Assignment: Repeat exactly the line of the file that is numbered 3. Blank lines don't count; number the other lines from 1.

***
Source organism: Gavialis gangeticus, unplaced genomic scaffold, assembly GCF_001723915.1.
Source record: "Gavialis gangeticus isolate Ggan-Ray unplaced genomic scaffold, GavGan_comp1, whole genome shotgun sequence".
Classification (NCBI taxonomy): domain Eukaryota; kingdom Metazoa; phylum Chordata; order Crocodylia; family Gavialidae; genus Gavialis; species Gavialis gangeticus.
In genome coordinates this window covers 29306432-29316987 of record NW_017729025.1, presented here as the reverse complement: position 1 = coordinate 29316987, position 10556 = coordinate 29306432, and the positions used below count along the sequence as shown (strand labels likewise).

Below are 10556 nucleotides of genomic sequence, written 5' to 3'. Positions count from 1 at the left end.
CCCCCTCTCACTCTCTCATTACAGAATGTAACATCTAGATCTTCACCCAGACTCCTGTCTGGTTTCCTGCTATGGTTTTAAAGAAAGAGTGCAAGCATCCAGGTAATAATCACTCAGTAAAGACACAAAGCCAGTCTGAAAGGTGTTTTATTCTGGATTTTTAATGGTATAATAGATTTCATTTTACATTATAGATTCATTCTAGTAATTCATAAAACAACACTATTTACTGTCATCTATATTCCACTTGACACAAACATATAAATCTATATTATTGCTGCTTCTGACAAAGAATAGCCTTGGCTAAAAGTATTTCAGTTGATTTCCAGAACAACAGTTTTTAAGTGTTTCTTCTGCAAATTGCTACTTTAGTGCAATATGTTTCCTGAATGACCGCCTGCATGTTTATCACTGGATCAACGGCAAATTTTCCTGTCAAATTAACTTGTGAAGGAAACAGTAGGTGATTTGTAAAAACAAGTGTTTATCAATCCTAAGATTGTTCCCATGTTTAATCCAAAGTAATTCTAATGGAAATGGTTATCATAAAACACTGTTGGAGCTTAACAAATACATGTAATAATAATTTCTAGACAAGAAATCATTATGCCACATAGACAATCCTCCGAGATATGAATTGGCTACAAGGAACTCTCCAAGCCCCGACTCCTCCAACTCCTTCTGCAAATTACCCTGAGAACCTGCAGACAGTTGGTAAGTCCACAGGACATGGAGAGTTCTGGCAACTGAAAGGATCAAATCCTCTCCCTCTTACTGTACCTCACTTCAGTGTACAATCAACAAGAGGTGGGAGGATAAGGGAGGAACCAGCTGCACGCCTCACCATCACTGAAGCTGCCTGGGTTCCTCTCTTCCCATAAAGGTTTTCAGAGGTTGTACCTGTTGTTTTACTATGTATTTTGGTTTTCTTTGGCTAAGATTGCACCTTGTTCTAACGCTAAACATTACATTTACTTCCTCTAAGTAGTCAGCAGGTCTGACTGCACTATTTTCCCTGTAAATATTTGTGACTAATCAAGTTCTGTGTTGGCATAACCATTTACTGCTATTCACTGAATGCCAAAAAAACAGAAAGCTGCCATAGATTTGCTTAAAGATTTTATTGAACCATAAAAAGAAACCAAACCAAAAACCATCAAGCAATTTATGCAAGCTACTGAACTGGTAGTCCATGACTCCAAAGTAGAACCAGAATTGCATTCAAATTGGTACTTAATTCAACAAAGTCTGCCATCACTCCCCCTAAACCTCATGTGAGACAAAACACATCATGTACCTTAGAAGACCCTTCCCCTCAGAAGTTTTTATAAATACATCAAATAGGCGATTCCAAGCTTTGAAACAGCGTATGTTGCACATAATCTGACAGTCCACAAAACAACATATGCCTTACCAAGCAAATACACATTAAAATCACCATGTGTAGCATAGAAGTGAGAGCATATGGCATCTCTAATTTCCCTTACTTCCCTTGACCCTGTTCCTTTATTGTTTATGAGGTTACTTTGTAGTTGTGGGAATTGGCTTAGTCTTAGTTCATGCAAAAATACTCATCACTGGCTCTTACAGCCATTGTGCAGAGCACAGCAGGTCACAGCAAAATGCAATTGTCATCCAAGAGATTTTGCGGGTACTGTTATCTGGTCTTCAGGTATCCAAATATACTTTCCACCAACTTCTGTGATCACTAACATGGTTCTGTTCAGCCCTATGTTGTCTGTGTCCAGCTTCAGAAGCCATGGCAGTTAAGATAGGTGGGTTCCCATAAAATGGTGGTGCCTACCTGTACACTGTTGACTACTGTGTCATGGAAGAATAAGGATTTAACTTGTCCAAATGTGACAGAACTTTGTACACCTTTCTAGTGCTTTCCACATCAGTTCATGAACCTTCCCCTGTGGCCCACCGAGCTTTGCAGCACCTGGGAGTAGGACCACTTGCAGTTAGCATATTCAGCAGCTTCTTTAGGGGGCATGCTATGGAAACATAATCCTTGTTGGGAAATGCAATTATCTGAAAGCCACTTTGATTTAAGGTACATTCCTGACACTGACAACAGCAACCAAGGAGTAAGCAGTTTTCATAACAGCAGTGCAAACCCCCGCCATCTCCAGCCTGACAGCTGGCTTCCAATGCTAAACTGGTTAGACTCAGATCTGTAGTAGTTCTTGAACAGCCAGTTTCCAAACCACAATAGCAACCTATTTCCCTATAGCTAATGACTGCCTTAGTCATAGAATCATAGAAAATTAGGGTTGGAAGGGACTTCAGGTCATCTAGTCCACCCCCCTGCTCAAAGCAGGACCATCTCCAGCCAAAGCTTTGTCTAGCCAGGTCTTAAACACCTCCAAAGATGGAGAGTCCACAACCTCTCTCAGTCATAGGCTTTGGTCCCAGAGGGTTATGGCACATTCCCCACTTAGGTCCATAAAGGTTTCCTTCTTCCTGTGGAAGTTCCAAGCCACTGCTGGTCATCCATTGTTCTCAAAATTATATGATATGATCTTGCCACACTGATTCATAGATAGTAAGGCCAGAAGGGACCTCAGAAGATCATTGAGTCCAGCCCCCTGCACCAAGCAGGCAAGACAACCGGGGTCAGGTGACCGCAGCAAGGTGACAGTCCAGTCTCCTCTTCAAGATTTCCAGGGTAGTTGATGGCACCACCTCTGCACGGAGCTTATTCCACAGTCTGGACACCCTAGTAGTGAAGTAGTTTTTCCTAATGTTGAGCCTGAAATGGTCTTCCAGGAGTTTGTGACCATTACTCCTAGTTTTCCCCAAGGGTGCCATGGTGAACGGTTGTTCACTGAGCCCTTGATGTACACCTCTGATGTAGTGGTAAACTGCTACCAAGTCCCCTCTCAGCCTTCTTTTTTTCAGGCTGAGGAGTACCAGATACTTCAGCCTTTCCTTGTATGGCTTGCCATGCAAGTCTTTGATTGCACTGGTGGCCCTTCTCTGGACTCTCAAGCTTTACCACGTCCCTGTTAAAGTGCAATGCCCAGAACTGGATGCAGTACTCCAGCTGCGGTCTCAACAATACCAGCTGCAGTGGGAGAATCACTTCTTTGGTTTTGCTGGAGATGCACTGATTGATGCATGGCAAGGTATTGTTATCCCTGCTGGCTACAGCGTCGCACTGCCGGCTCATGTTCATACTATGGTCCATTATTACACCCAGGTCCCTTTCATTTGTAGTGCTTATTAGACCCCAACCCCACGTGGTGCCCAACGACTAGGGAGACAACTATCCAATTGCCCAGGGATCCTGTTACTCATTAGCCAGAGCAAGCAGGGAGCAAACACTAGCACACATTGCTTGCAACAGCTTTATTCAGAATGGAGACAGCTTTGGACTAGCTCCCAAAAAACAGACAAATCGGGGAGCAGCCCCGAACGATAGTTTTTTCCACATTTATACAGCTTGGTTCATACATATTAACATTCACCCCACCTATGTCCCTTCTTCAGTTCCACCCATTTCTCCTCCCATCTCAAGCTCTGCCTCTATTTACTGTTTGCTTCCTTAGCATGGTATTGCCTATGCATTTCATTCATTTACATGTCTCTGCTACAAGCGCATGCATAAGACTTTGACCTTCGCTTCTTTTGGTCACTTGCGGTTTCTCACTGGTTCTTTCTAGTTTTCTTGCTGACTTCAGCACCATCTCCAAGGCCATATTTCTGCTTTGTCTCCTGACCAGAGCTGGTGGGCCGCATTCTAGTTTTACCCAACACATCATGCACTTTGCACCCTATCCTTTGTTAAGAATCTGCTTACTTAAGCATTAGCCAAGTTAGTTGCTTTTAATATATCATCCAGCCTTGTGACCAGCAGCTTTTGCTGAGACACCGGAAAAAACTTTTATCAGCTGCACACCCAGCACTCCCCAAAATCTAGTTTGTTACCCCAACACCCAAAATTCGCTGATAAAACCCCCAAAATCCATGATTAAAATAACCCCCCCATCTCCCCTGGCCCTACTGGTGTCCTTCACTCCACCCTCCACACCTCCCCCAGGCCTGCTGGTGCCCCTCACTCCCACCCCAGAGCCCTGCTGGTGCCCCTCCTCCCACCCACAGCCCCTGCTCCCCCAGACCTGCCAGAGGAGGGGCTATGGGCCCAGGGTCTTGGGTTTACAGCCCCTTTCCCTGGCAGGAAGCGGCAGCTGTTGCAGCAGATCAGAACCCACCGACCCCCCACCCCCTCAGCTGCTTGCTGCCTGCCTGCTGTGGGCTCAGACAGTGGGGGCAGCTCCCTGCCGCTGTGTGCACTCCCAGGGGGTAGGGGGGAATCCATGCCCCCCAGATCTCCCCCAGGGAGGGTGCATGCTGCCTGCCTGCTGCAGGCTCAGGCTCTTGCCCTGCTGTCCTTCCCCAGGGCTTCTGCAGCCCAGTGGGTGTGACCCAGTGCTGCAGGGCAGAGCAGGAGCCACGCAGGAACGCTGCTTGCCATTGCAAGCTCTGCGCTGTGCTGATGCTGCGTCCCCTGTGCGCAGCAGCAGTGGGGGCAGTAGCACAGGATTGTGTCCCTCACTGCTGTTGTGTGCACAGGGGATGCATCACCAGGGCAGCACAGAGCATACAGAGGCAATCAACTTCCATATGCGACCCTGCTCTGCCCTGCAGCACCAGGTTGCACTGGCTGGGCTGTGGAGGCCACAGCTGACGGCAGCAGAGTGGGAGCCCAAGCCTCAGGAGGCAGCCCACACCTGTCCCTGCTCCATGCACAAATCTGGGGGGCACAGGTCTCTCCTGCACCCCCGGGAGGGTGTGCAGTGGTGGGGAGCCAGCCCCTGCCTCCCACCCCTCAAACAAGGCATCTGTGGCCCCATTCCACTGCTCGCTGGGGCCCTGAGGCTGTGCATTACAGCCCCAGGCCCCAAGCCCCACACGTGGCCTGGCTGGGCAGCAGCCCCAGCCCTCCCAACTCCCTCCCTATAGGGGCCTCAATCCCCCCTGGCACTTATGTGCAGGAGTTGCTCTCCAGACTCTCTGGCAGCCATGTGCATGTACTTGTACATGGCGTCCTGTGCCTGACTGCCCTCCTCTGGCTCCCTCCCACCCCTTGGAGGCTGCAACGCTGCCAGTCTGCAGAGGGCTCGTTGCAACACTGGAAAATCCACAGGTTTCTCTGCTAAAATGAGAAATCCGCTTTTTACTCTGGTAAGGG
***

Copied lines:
Classification (NCBI taxonomy): domain Eukaryota; kingdom Metazoa; phylum Chordata; order Crocodylia; family Gavialidae; genus Gavialis; species Gavialis gangeticus.